Ferrari was raring to go at the start of the 2000 Formula 1 season, fully aware of its highly competitive package. Eddie Irvine had joined Jaguar, and the Brazilian Rubens Barrichello was set to race alongside Michael Schumacher. The team made a blistering start.: Schumacher won the first three races of the season, with McLaren coming back into the picture with victories in Britain and Spain and Ferrari triumphing again in the European and Canadian Grand Prix. The lead was remarkable: Schumacher was on 56 points, followed by Coulthard with 34 and Hakkinen 32.
It was a very busy July, with the French, Austrian and German Grand Prix. Schumacher had a very unlucky month: at Magny-Cours, Michael led for two thirds of the race before his F1-2000’s V10 engine broke down. It was even worse in Austria and Germany. At the A1 Ring he was bumped by the BAR of Ricardo Zonta sending him into a spin and into the path of the Jordan of Jarno Trulli who he couldn’t avoid, while in Germany the Benetton of Giancarlo Fisichella collided with him. With zero points from three races Coulthard and Hakkinen were just two points behind the Ferrari driver. The Scuderia was kept afloat by Barrichello who at Hockenheim, after starting in 18th, won his first victory in Formula 1 racing with dry tyres despite the rain falling on half the almost seven kilometres of track. Hakkinen won at the Hungaroring beating Michael and taking two-point lead on him in the standings. The next race was at Spa-Francorchamps. The Finn dominated in qualifying and took command at the start of the race on a drying track. On lap 13 Hakkinen spun after his wheels slid on a wet white stripe: Schumacher took advantage to move into the lead. At that point, the McLaren driver launched a furious comeback and was right on the tail of the Ferrari with eight laps to go.
Hakkinen attacked a couple of times, but Schumacher held him off, helped by the Ferrari’s top speed. On the 40th lap the pair were about to lap the BAR of Zonta: Schumacher chose the fastest path down the Kemmel straight and attacked on the outside. But Hakkinen went for broke down the other side. Zonta saw a red sliver shoot by to his left and a silver lightning overtake on the right. Hakkinen pulled off the best overtake of his career to cross the finish line first and establish a six-point lead in the standings. The McLaren driver sought to seal the deal at Monza, while the Ferrari had to get a result. Schumacher won pole position, victory and the fastest lap in a sad race marred by the death of the CEA fire fighter, Paolo Gislimberti, hit on the head by a wheel of the Jordan of Heinz-Harald Frentzen. It was Michael’s 41st career-win and the German was moved when he realised he had equalled Ayrton Senna’s record. The World Championship was still open: two points separated the Ferrari from McLaren’s two-time world champion.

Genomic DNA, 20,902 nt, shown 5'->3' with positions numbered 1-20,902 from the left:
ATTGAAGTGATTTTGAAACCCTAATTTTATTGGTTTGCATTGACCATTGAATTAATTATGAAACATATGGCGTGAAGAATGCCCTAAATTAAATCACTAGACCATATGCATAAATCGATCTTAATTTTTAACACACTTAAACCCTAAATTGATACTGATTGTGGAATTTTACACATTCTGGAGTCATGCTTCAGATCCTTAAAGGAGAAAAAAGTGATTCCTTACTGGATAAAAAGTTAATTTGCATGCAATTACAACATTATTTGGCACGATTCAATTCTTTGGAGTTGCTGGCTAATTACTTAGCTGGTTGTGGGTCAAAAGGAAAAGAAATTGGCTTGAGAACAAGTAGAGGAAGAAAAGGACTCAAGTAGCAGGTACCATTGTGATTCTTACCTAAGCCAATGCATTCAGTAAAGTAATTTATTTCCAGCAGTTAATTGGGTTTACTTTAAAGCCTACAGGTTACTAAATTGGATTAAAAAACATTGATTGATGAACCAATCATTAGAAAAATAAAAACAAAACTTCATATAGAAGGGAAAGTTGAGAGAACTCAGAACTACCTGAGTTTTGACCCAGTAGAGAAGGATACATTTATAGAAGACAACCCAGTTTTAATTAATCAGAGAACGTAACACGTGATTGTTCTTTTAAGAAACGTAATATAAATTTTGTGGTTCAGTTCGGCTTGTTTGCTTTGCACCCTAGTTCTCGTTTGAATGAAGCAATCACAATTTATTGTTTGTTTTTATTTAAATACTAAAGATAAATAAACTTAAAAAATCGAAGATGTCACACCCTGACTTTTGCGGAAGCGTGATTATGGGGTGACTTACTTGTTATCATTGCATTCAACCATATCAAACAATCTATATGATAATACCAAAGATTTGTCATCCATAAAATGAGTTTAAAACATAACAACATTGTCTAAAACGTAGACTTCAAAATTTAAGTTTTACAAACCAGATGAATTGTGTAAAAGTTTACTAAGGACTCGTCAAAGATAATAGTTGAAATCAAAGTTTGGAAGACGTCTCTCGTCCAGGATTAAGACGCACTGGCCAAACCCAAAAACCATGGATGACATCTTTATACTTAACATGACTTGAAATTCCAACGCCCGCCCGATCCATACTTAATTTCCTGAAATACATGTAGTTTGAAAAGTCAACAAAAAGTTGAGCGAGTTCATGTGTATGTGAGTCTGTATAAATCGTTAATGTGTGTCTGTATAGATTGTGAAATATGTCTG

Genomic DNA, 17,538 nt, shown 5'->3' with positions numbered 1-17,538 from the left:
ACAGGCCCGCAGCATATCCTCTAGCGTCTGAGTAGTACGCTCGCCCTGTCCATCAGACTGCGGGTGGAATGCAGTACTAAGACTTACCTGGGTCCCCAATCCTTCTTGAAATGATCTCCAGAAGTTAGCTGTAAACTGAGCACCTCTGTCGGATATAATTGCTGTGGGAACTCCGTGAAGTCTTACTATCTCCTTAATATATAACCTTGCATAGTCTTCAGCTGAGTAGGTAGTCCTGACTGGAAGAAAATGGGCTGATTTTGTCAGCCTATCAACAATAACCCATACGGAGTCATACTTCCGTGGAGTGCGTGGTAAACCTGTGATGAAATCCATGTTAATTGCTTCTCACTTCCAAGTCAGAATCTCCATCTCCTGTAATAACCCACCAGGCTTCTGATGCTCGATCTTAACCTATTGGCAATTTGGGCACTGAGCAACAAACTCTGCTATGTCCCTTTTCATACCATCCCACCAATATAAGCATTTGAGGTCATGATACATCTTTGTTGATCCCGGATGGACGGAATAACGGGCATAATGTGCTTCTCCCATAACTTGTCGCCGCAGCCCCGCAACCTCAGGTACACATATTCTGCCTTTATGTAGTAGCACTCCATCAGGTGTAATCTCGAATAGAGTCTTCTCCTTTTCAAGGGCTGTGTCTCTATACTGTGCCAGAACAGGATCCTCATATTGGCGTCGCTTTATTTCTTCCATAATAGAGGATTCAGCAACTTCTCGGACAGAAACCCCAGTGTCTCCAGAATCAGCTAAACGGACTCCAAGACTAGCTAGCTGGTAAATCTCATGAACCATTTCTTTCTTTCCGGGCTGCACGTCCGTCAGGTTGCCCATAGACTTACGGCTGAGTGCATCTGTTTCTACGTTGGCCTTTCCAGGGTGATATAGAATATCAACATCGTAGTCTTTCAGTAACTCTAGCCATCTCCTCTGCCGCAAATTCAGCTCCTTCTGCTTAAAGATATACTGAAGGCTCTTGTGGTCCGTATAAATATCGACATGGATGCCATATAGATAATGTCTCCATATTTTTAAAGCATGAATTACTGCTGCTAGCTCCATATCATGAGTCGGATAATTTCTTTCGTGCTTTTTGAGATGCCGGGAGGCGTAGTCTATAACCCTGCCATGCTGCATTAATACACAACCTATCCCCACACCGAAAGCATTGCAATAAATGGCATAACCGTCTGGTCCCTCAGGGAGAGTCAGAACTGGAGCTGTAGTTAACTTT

The first US Grand Prix on the new circuit in the Indianapolis basin raised great hopes for Ferrari. With a one-two and the withdrawal of Hakkinen, Schumacher moved into an eight-point lead. Michael took pole on 8 October in Japan, but Hakkinen pulled ahead at the start. He needed to remedy the situation with strategy because it is nigh on impossible to overtake on the track. Ross Brawn put in extra fuel at the first pit stop to give Schumacher three laps of clear track before the second stop. The McLaren went into the pits and Michael drove at a frenetic pace. When the Ferrari left the pits after the break, Hakkinen was just starting out on the straight and the deal was done! Fans worldwide spent the last 13 laps with their hearts in their mouths. In Italy it was 6:59 am: it marked the end of a 21-year barren spell dating back to Jody Scheckter’s victory in 1979. In Maranello, the bells rang and everyone was celebrating in the streets: it was dawn but the traffic outside the Scuderia headquarters was like rush hour. Two weeks later, in Malaysia, Schumacher and Barrichello, first and third, confirmed Ferrari’s win in the Constructors’ World Championship.